A quartet of faculty members from Wake Forest University (did you know that in Italian professore also refers to professional musicians?) offered a delightful smorgasbord of mostly twentieth-century chamber music in the large Brendle Recital Hall of the Scales Fine Arts Center, a space with, as they say in the cinema business, stadium seating, and fine acoustics, so that in spite of a good turnout, there was virtually no one sitting in the first ten rows (a detail that the WFU Music Dept. should work out: within a half-hour of concert both the main door and the handicapped access to the hall were still locked, this on a briskly cold day). Performing were Jaqui Carrasco, violin, Kathryn Levy, flute, Evan Richey, cello and Peter Kairoff, piano.
The concert opened with the Duetto for flute and violin by Emanuel Bach, heard on modern instruments, something rather unusual for eighteenth-century repertoire these days. The work, oddly enough, begins with an Andante in E minor, followed by two quick movements (Allegro and Allegretto) in G. The descending scales of the Andante were properly expressive, and the whole was elegant, beautifully in tune, with excellent ensemble throughout between the two soloists.
Next up came the Sonatina for flute and piano by Eldin Burton (1913-1979). Who? This Sonatina is one of those works that is firmly situated in the repertoire, but from a composer who is virtually unknown. Burton was from Georgia, and studied piano and composition at Juilliard. The sonatina was apparently originally for piano solo, and arranged into its present form. The piece is very much (and very competently) in the French style, with some Spanish touches in the closing movement (marked “quasi fandango”), and it was beautifully rendered by Levy and Kairoff, with a very finely spun flute line, with virtually no vibrato, and excellent control of the third octave (all those notes above the third D).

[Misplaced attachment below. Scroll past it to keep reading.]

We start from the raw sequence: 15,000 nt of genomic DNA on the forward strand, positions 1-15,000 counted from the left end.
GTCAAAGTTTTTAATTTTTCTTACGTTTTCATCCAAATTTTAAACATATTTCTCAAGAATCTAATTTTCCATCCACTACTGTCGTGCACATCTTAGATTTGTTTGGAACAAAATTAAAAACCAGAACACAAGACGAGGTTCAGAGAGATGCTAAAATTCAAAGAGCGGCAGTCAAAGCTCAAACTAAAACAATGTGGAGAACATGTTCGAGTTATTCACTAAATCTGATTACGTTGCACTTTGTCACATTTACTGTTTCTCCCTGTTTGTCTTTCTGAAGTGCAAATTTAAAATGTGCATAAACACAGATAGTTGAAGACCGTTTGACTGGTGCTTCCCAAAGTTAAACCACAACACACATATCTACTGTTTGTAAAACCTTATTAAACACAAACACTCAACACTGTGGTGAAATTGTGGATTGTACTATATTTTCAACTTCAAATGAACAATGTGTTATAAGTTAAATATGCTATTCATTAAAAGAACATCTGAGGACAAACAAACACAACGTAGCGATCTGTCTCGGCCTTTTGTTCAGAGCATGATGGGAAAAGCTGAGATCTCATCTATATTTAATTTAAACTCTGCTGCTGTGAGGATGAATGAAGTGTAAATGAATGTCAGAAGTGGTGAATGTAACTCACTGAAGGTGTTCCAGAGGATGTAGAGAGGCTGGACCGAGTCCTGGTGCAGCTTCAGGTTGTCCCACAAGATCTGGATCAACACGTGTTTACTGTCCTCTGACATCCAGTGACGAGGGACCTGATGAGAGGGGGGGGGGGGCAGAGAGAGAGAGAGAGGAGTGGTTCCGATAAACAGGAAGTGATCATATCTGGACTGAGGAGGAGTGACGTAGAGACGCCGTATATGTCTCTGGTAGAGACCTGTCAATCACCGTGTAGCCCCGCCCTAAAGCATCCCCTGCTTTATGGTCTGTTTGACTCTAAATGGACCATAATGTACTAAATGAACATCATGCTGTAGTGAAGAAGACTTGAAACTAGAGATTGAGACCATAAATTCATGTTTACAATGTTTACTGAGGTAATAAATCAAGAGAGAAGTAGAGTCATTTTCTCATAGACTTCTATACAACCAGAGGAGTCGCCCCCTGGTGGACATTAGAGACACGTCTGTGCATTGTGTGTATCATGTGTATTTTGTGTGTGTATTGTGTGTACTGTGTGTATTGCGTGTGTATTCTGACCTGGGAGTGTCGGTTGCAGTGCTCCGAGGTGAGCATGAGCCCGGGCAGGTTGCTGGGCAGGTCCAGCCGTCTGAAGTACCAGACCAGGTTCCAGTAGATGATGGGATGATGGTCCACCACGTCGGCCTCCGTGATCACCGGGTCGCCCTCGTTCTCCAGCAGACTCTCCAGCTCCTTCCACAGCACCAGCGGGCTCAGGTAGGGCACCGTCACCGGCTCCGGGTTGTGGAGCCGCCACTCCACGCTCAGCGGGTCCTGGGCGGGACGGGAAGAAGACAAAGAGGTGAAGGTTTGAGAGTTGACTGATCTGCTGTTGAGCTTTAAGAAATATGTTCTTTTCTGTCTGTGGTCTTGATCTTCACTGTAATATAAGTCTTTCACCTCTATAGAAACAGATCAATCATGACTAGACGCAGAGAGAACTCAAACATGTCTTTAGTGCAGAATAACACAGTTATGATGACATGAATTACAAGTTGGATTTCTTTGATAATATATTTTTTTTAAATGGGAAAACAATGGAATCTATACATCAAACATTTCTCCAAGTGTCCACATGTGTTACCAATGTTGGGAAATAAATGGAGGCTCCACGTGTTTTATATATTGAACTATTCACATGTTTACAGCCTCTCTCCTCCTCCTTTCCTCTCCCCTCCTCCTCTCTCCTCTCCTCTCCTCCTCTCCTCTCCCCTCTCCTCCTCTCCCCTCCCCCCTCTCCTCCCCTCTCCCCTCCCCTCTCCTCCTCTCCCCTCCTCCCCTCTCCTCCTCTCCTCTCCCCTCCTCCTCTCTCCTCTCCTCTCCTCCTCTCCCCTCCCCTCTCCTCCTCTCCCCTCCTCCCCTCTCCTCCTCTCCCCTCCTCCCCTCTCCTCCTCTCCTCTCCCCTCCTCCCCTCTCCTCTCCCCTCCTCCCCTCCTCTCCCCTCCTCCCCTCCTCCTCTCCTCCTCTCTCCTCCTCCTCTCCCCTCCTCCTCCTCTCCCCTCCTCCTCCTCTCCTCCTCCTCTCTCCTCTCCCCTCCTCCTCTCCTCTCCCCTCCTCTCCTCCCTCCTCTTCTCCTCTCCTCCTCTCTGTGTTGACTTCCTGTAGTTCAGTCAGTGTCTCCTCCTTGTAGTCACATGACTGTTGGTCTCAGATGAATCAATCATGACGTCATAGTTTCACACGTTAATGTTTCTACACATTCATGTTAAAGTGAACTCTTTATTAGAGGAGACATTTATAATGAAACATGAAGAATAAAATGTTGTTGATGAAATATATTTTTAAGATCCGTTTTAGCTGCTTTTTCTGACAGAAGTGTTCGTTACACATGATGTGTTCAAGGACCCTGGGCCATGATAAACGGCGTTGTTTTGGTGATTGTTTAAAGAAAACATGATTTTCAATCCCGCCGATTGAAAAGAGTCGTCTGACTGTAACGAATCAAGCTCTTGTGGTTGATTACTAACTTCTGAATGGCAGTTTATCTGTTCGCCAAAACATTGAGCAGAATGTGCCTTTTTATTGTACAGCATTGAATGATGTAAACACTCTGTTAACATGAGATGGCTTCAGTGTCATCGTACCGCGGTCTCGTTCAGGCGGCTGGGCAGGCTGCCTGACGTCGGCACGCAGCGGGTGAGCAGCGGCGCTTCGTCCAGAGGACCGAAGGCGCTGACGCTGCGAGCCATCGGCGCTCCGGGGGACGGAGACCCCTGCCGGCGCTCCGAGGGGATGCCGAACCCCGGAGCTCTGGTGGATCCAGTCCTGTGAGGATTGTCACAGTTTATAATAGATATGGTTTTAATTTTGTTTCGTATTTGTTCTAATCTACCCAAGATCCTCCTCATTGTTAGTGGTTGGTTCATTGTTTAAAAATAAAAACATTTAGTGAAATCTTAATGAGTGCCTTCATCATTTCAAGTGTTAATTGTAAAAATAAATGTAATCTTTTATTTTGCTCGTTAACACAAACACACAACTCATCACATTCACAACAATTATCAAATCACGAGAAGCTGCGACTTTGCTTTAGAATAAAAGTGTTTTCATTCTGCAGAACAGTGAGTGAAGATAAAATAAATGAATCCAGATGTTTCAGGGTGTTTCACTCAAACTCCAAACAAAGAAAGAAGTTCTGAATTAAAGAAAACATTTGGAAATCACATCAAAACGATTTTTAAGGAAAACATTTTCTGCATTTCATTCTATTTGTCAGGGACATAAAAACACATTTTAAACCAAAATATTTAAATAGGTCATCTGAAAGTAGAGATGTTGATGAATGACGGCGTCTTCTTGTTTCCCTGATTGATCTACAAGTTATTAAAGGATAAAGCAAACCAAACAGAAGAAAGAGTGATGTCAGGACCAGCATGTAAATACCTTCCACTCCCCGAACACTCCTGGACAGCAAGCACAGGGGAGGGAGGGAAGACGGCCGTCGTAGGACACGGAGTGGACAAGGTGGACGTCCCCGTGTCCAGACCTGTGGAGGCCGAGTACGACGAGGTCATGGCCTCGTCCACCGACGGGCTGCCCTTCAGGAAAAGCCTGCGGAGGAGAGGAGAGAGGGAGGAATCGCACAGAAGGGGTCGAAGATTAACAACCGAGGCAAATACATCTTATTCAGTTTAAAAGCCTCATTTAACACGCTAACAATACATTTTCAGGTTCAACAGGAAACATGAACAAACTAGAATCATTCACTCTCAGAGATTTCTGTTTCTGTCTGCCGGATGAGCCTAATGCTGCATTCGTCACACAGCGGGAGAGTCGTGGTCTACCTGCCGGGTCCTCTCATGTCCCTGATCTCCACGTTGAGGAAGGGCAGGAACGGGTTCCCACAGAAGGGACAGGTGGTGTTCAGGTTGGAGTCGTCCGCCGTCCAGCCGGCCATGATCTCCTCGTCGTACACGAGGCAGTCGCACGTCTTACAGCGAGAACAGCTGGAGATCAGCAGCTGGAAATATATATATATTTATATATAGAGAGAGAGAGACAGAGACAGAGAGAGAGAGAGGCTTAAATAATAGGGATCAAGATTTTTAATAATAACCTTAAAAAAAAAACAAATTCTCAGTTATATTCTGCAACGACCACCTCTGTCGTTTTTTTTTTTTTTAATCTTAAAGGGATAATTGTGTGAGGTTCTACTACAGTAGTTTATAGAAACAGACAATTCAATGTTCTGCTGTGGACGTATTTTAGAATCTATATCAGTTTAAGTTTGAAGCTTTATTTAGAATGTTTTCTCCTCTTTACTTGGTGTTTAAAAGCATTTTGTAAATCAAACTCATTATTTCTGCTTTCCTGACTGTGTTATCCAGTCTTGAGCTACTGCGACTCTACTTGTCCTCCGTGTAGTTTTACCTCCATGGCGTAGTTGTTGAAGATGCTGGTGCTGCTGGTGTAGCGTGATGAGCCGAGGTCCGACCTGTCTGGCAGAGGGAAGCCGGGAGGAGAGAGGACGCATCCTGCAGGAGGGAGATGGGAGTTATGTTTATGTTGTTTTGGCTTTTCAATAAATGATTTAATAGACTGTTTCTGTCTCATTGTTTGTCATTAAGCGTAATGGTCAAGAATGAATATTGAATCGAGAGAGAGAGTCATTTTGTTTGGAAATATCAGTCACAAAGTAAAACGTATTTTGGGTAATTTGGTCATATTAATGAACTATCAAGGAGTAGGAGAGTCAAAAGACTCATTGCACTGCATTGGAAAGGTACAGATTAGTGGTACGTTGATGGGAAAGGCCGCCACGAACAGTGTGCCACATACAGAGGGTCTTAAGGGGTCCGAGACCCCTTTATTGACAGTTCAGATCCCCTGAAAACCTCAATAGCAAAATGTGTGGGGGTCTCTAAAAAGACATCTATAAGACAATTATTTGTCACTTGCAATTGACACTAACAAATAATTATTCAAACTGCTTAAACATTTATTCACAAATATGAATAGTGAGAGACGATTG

Some actual French music followed, in the form of the Debussy Sonata for cello and piano, given a muscular performance by Richey, who has a large presence. The whole ensemble came together for the recent (2003) Firebrand by American composer Libby Larsen (b. 1950), which was the only piece to receive some spoken program notes. The work began with fluttering from the piano, flutter-tonguing from the flute, tremolo from the strings, all evoking the flickering of flames, but for better or worse, there was no clear development of the material (to use the fire metaphor, the music might have flared up and then died away), but instead, the music just continued until it stopped abruptly – to my mind, a compositional flaw, and an ending which certainly left the listeners at a loss.
Closing the afternoon was the Madrigal Sonata by Bohuslav Martinu for flute, violin and piano (why a Madrigal?), in which the opening Poco Allegro keeps all the parts, and particularly the treble voices, in continual motion without the sort of the counterpoint one might expect from a trio-sonata texture. The thematic material for the following Moderato/Allegro was more clearly laid out, and one noted that the piece is particularly well-written for the flute (that is, it gave the instrument the things to do that it does beautifully and effectively, rather than writing for it as if it were a violin, for instance). Some hocketing (ping-ponging the tune between the instruments) ratcheted up the energy for the final cadence, which was abundantly well-prepared, sending the listeners off on a high note after an hour of absorbing and energizing music.